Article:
(Bert Colijn – ING Economic and Financial Analysis)
The BLS shows some signs of fragmentation but does not provide a smoking gun. It does signal even more warning signs about a slowing economy.
The European Central Bank meets later this week to discuss the first rate hike since 2011 and the already notorious anti-fragmentation tool, which is supposed to make sure that the normalisation of monetary policy does not have an uneven effect on financial conditions in the eurozone.
There is not one smoking gun to determine whether this is the case or not. Bank lending rates are notoriously difficult to interpret given different financing preferences across countries and borrowing growth does not give an accurate view either. Also, neither are very timely. The ECB’s own bank lending survey does provide some interesting insights, allowing for a qualitative assessment into whether changes in lending conditions (cost of borrowing) and credit standards (for the approval of loans) are happening.
Some evidence on fragmentation, but is that a smoking gun?
Today’s data shows a considerable tightening of credit standards for enterprises in France and Italy, while in Germany and Spain, the percentage of banks reporting tightening was flat or declined. In France, this was mainly due to lower risk tolerance and higher perceptions of risk, while in Italy, the cost of funds and balance sheet constraints played a role. The latter seems to be the main factor to look at when considering financial fragmentation. Also important is that the terms and conditions for loans to enterprises have tightened. This was mainly visible in Italy and Spain where margins, on average, and riskier loans compared to the benchmark have increased.
For mortgages, the picture is mixed. In terms of tighter conditions, Germany and Spain saw much stricter conditions to provide home loans while rates went up most in Spain and Italy, where most banks indicated a strong increase.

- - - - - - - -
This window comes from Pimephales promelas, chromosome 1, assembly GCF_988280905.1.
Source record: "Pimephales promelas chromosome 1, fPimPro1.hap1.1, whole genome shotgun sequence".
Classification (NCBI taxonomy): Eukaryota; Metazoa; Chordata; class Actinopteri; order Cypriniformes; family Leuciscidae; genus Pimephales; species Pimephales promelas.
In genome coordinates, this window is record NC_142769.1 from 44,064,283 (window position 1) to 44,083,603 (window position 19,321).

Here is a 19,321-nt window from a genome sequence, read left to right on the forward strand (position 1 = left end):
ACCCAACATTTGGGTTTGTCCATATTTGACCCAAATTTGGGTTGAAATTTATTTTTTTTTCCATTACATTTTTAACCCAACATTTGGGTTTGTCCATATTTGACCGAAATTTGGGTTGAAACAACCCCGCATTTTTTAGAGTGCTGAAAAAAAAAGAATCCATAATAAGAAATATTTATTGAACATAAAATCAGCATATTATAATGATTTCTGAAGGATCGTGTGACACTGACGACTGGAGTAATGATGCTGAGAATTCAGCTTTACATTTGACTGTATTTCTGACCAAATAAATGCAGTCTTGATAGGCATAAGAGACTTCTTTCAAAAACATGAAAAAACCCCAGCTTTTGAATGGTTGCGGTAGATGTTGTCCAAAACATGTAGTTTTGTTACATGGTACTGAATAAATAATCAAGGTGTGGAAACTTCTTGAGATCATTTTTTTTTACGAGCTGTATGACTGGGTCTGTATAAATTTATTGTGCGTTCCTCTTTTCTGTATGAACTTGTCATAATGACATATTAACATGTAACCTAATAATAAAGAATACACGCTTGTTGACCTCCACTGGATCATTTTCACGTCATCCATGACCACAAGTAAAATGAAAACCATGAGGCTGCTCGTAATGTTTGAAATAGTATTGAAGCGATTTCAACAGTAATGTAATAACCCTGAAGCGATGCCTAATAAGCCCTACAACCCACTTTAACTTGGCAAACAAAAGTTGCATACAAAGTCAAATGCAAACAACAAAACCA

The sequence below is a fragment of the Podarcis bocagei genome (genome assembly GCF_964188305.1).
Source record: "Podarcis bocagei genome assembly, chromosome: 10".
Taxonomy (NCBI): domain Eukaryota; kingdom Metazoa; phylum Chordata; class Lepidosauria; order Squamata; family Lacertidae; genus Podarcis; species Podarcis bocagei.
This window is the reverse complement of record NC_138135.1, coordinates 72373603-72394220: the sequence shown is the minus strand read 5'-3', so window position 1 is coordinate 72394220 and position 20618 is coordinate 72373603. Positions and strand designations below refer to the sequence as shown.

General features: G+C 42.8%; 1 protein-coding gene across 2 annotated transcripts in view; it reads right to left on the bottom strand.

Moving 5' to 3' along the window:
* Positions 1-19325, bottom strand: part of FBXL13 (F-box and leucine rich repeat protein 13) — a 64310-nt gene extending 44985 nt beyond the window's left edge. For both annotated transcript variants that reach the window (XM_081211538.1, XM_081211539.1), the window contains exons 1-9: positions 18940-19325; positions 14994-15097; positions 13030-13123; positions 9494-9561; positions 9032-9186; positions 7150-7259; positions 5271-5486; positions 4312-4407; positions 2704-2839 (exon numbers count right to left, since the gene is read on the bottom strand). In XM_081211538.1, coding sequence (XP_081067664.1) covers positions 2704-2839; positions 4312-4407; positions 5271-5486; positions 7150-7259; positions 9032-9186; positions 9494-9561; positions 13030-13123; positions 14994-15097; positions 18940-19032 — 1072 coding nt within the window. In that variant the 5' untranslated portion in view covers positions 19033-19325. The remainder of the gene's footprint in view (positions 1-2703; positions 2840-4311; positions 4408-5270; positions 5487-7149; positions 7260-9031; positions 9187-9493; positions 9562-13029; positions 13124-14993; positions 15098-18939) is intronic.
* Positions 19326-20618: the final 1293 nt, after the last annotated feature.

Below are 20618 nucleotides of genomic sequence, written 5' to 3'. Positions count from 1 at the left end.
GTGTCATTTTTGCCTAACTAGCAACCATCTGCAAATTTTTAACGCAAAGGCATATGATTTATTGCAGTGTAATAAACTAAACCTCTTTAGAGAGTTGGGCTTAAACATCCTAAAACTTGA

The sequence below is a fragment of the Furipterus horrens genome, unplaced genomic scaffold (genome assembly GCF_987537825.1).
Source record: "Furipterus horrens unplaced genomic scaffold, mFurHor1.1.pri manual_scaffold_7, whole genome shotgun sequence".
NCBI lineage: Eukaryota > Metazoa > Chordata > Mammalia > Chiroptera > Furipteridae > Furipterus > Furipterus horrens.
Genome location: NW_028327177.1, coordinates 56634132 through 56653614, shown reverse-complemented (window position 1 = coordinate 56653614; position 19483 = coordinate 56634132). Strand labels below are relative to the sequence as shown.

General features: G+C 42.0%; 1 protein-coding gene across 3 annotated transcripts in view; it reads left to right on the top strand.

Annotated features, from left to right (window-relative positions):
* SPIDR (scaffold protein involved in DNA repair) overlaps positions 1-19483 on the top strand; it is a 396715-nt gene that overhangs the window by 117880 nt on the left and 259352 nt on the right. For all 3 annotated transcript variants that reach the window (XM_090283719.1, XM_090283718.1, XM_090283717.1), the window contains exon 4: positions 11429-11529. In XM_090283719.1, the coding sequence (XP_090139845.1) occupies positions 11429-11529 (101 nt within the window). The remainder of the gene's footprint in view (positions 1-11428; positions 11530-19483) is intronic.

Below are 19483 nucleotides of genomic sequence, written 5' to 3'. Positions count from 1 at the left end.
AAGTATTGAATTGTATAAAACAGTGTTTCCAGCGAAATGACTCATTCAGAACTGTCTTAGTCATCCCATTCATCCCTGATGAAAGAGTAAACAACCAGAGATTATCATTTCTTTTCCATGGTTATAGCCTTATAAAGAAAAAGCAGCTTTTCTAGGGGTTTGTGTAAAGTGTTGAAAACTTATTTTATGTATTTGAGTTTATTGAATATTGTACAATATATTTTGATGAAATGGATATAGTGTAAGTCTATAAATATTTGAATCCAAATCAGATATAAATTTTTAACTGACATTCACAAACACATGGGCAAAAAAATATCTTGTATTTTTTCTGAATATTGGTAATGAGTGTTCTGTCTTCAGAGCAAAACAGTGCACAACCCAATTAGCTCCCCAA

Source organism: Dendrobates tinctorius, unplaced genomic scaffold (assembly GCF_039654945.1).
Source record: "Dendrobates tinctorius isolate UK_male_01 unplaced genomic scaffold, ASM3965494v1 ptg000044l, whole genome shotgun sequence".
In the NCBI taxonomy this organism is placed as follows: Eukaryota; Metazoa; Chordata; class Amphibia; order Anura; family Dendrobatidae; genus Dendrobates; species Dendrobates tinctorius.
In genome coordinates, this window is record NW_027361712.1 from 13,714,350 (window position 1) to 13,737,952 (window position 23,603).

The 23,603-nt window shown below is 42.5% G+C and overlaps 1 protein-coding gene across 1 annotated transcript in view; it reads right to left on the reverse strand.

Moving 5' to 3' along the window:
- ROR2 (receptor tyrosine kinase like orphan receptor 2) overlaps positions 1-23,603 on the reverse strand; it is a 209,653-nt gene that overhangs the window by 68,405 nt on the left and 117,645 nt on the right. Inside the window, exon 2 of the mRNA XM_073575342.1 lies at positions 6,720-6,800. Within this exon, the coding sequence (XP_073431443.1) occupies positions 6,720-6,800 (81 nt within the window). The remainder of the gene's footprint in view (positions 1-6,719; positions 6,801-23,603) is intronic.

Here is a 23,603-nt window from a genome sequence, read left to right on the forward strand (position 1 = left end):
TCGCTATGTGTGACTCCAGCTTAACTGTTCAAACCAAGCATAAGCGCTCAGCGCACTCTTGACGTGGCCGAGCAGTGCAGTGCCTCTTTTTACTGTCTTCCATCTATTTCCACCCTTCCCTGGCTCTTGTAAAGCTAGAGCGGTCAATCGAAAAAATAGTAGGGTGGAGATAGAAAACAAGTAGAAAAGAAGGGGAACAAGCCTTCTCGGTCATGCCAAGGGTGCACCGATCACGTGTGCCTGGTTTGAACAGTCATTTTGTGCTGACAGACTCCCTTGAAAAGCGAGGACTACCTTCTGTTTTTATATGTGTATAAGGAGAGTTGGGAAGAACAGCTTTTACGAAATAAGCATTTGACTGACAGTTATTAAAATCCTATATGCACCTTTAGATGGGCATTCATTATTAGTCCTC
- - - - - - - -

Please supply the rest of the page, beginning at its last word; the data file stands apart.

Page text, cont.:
So there are some differences in tighter credit conditions and standards between the larger countries with Italy and Spain both seeing above-average tightening overall. The reasons for tighter conditions and whether this makes it necessary to act are fuel for debate. It is also questionable whether the ECB needs a smoking gun; it could decide to be ahead of the curve on this to make sure it raises rates adequately to fight inflation regardless of how fragmentation develops in the months ahead.
Tighter standards and slowing demand for loans are a warning sign for the ECB
The overall outcome from the survey is perhaps more worrisome for the ECB. Considerable tightening of credit standards and increased borrowing costs indicate that investment is set to suffer in the months ahead, especially as the survey indicates that demand for borrowing for fixed investment dropped dramatically in 2Q. With significantly tighter standards and lower demand for mortgages as well, the impact of tighter conditions will be felt throughout the economy and is set to contribute to the economic slowdown.
Just ahead of the ECB’s first rate hike in more than a decade, financial conditions have already tightened significantly and this is contributing to an economy already slowing down. This tells us something about neutral rates – which are likely to be much lower than most expect – and how much the ECB can ultimately raise rates this cycle. We expect the ECB to raise rates by no more than 100 basis points as a recession is coming closer.